SoCal reaction muted to DeVos' planned overhaul of campus sexual assault investigations

Betsy DeVos, Secretary of Education, testifies during her confirmation hearing before the Senate Health, Education, Labor and Pensions Committee.
Betsy DeVos, Secretary of Education, testifies during her confirmation hearing before the Senate Health, Education, Labor and Pensions Committee.
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U.S. Education Secretary Betsy DeVos is calling for an overhaul the way sexual assault cases are handled on college campuses – but specifics on what that change might mean for schools in California and around the country have not yet been set. 

In a speech Thursday morning, DeVos rejected the Obama administration’s efforts to force schools to more rigorously investigate charges and called for a new way forward.

"The truth is that the system established by the prior administration has failed too many students," she said in an address at the Antonin Scalia Law School at George Mason University in Virginia.

DeVos didn’t announce any sweeping changes to campus gender equality policies, but said her department will launch a public comment process to develop a different system. 

"We can do a better job of making sure the handling of complaints is fair and accurate," DeVos said. "We can do a better job of preventing misconduct through education, rather than reacting when lives have already been ruined."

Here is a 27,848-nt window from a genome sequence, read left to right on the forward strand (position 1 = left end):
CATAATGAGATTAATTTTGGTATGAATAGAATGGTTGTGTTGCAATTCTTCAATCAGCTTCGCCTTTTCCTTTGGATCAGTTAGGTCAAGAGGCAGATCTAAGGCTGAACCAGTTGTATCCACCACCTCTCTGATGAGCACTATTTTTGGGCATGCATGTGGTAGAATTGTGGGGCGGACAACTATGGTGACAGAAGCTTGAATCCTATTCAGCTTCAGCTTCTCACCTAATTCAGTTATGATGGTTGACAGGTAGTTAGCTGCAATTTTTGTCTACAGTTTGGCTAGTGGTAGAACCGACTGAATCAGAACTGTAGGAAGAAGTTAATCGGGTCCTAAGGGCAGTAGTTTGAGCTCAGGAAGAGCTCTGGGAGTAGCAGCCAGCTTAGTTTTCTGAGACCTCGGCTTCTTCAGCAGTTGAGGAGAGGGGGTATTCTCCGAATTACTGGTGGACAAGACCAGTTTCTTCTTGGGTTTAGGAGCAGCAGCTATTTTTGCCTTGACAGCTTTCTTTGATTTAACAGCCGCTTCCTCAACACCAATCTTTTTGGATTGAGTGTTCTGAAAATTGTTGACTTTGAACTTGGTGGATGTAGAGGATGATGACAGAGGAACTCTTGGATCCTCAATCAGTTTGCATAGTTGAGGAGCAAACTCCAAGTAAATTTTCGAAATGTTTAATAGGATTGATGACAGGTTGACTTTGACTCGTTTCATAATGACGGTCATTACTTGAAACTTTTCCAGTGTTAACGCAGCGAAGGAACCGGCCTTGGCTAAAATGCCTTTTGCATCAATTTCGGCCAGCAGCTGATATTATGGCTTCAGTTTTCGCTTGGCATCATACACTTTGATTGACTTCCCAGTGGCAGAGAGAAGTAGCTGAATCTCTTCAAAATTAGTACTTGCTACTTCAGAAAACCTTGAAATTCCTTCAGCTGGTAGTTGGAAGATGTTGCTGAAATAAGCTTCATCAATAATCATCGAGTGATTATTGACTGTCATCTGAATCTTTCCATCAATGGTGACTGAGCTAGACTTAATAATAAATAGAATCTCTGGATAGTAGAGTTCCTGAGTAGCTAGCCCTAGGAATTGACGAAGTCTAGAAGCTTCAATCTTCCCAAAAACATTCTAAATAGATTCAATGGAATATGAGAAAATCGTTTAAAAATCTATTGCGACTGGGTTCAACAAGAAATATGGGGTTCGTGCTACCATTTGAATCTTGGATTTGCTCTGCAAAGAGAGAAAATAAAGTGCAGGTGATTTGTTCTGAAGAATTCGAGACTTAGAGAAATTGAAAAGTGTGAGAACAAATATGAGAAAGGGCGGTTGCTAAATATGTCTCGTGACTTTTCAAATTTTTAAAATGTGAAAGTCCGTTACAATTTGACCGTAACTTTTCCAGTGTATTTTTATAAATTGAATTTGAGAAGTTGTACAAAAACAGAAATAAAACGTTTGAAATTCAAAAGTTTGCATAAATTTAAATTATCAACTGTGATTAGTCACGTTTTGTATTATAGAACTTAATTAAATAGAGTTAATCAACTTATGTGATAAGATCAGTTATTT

In California, the federal government is investigating 28 cases where schools possibly mishandled reports of sexual violence. The colleges and universities KPCC contacted Thursday declined to comment and some said it’s too soon to know what a change could mean for their campuses.

But Janet Napolitano, president of the University of California, issued a statement calling DeVos’s remarks quote “extremely troubling.” 

She wrote in a statement they signal an aim "to undo six years’ worth of federal enforcement designed to strengthen sexual violence protections on college campuses."

While DeVos repeatedly called the current system a failure, she did acknowledge that the previous administration helped to bring the issue of sexual assault out of the shadows. In 2011, a notice now known as the Dear Colleague Letter from the Office of Civil Rights put a spotlight on the issue, warning schools that they needed to be more aggressive in investigating complaints of assault, and in 2014 the Obama administration created a task force to combat sexual assault on campus.

"It feels as though we’re going back in time," said Aryle Butler, who graduated from UC Berkeley in 2015.

She’s one of 31 women who filed a federal complaint against the university for mishandling her case and has also filed a civil lawsuit against the school. 

"For years, that's what I did full-time – I worked on this issue and I tried to raise awareness," said Butler, "and to think that someone can come in and undo all of that work is a terrifying thought."

Butler was slightly encouraged to see the call for public comment, rather than a sudden announcement of a policy shift.

But the uncertainty puts campus Title IX coordinators, who may be the first line of response for sexual violence complaints, in limbo.

"I've had more faculty and staff say to me, 'What does this mean for us now, what are we supposed to be doing with this?' And we just don't know," said Bernadette Robert, Title IX coordinator at Mount Saint Mary’s University, Los Angeles. The private, women's college has no open sexual assault cases, but Robert says, with the uncertainty, it's a confusing time for people in her position. She also says policies were not completely clear under the previous administration when so much attention was paid to the issue.

One of the biggest areas for improvement she sees is to better align university policies and procedures with the criminal law system. 

"We have got to look at how we align the work we’re doing so that we’re not going counter to one another," said Robert.